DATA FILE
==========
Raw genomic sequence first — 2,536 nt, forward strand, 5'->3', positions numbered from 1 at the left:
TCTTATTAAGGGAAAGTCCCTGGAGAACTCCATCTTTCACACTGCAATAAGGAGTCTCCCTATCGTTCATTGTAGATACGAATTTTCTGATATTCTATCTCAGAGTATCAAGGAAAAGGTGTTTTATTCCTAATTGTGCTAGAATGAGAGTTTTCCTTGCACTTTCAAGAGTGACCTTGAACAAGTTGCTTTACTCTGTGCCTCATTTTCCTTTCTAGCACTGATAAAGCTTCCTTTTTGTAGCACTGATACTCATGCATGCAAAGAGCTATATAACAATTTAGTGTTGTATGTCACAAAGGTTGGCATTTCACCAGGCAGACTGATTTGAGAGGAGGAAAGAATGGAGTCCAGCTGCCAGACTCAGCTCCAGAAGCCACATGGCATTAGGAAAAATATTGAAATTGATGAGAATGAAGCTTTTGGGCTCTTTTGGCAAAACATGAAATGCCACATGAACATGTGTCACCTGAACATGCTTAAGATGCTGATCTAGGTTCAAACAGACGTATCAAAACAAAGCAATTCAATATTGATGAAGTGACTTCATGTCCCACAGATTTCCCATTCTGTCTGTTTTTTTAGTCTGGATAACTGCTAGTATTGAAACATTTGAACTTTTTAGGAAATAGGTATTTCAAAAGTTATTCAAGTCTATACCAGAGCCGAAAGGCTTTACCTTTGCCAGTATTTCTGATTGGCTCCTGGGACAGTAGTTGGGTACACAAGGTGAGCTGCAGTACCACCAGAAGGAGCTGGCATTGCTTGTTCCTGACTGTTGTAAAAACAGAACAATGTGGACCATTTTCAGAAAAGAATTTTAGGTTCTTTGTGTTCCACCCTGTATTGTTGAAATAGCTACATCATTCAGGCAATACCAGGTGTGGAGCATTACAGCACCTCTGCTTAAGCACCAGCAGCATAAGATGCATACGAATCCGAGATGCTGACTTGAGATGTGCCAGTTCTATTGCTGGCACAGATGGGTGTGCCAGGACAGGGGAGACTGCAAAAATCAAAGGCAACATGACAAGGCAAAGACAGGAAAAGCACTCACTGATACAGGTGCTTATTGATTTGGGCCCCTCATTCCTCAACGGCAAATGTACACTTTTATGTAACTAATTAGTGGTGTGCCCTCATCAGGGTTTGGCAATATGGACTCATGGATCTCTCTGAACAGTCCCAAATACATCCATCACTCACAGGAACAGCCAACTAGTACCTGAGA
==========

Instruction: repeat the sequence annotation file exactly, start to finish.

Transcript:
Raw genomic sequence first — 2,536 nt, forward strand, 5'->3', positions numbered from 1 at the left:
TCTTATTAAGGGAAAGTCCCTGGAGAACTCCATCTTTCACACTGCAATAAGGAGTCTCCCTATCGTTCATTGTAGATACGAATTTTCTGATATTCTATCTCAGAGTATCAAGGAAAAGGTGTTTTATTCCTAATTGTGCTAGAATGAGAGTTTTCCTTGCACTTTCAAGAGTGACCTTGAACAAGTTGCTTTACTCTGTGCCTCATTTTCCTTTCTAGCACTGATAAAGCTTCCTTTTTGTAGCACTGATACTCATGCATGCAAAGAGCTATATAACAATTTAGTGTTGTATGTCACAAAGGTTGGCATTTCACCAGGCAGACTGATTTGAGAGGAGGAAAGAATGGAGTCCAGCTGCCAGACTCAGCTCCAGAAGCCACATGGCATTAGGAAAAATATTGAAATTGATGAGAATGAAGCTTTTGGGCTCTTTTGGCAAAACATGAAATGCCACATGAACATGTGTCACCTGAACATGCTTAAGATGCTGATCTAGGTTCAAACAGACGTATCAAAACAAAGCAATTCAATATTGATGAAGTGACTTCATGTCCCACAGATTTCCCATTCTGTCTGTTTTTTTAGTCTGGATAACTGCTAGTATTGAAACATTTGAACTTTTTAGGAAATAGGTATTTCAAAAGTTATTCAAGTCTATACCAGAGCCGAAAGGCTTTACCTTTGCCAGTATTTCTGATTGGCTCCTGGGACAGTAGTTGGGTACACAAGGTGAGCTGCAGTACCACCAGAAGGAGCTGGCATTGCTTGTTCCTGACTGTTGTAAAAACAGAACAATGTGGACCATTTTCAGAAAAGAATTTTAGGTTCTTTGTGTTCCACCCTGTATTGTTGAAATAGCTACATCATTCAGGCAATACCAGGTGTGGAGCATTACAGCACCTCTGCTTAAGCACCAGCAGCATAAGATGCATACGAATCCGAGATGCTGACTTGAGATGTGCCAGTTCTATTGCTGGCACAGATGGGTGTGCCAGGACAGGGGAGACTGCAAAAATCAAAGGCAACATGACAAGGCAAAGACAGGAAAAGCACTCACTGATACAGGTGCTTATTGATTTGGGCCCCTCATTCCTCAACGGCAAATGTACACTTTTATGTAACTAATTAGTGGTGTGCCCTCATCAGGGTTTGGCAATATGGACTCATGGATCTCTCTGAACAGTCCCAAATACATCCATCACTCACAGGAACAGCCAACTAGTACCTGAGA